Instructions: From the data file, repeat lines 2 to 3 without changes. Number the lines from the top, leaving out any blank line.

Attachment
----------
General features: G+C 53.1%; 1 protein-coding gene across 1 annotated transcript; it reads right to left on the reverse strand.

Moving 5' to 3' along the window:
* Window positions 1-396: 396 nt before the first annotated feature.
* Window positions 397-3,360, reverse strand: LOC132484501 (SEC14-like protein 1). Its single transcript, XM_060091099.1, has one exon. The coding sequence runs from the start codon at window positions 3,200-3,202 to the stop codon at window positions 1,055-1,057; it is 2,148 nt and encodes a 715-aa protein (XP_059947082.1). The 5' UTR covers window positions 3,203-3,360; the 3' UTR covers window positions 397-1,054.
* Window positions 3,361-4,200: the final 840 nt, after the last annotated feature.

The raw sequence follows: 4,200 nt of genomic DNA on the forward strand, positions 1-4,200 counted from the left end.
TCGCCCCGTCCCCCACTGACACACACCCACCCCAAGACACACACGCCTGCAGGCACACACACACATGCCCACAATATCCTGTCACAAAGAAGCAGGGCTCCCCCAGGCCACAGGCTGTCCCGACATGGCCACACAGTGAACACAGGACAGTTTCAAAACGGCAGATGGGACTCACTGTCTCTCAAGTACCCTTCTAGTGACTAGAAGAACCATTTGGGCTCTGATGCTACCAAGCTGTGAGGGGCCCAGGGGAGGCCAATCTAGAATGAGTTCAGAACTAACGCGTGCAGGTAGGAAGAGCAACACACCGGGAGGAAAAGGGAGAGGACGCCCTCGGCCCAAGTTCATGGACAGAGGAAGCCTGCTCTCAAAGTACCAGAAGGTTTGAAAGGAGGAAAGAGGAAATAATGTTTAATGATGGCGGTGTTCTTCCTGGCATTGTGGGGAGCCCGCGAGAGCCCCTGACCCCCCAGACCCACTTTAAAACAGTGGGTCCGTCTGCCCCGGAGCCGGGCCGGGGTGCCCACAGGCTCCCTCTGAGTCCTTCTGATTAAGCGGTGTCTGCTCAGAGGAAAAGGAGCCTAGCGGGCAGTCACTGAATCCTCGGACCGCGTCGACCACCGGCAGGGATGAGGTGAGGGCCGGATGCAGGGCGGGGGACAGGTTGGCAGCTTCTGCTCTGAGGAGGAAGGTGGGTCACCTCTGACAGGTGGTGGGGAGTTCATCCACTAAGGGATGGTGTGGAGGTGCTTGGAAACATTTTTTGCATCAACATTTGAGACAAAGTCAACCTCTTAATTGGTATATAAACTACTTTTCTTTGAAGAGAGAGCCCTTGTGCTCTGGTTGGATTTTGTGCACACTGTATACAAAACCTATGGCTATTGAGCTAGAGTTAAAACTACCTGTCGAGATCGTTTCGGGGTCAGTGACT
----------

Moving 5' to 3' along the window:
* Window positions 1-396: 396 nt before the first annotated feature.